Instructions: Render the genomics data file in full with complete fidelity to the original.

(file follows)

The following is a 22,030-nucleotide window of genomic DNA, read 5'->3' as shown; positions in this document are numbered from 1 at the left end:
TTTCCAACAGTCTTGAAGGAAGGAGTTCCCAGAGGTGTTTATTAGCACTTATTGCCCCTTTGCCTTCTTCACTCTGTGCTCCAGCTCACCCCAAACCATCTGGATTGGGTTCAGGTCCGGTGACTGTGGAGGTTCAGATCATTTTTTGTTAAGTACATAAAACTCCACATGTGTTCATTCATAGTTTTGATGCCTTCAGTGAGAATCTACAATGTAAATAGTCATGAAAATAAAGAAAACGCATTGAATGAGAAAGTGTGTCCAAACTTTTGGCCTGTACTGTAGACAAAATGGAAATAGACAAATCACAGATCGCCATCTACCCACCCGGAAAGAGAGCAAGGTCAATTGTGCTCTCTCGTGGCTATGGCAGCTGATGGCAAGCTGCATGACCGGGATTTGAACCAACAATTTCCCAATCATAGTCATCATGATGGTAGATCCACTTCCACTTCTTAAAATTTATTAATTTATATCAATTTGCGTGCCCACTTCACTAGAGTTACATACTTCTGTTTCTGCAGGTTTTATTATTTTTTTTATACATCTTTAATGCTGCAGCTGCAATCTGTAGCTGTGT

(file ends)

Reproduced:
The following is a 22,030-nucleotide window of genomic DNA, read 5'->3' as shown; positions in this document are numbered from 1 at the left end:
TTTCCAACAGTCTTGAAGGAAGGAGTTCCCAGAGGTGTTTATTAGCACTTATTGCCCCTTTGCCTTCTTCACTCTGTGCTCCAGCTCACCCCAAACCATCTGGATTGGGTTCAGGTCCGGTGACTGTGGAGGTTCAGATCATTTTTTGTTAAGTACATAAAACTCCACATGTGTTCATTCATAGTTTTGATGCCTTCAGTGAGAATCTACAATGTAAATAGTCATGAAAATAAAGAAAACGCATTGAATGAGAAAGTGTGTCCAAACTTTTGGCCTGTACTGTAGACAAAATGGAAATAGACAAATCACAGATCGCCATCTACCCACCCGGAAAGAGAGCAAGGTCAATTGTGCTCTCTCGTGGCTATGGCAGCTGATGGCAAGCTGCATGACCGGGATTTGAACCAACAATTTCCCAATCATAGTCATCATGATGGTAGATCCACTTCCACTTCTTAAAATTTATTAATTTATATCAATTTGCGTGCCCACTTCACTAGAGTTACATACTTCTGTTTCTGCAGGTTTTATTATTTTTTTTATACATCTTTAATGCTGCAGCTGCAATCTGTAGCTGTGT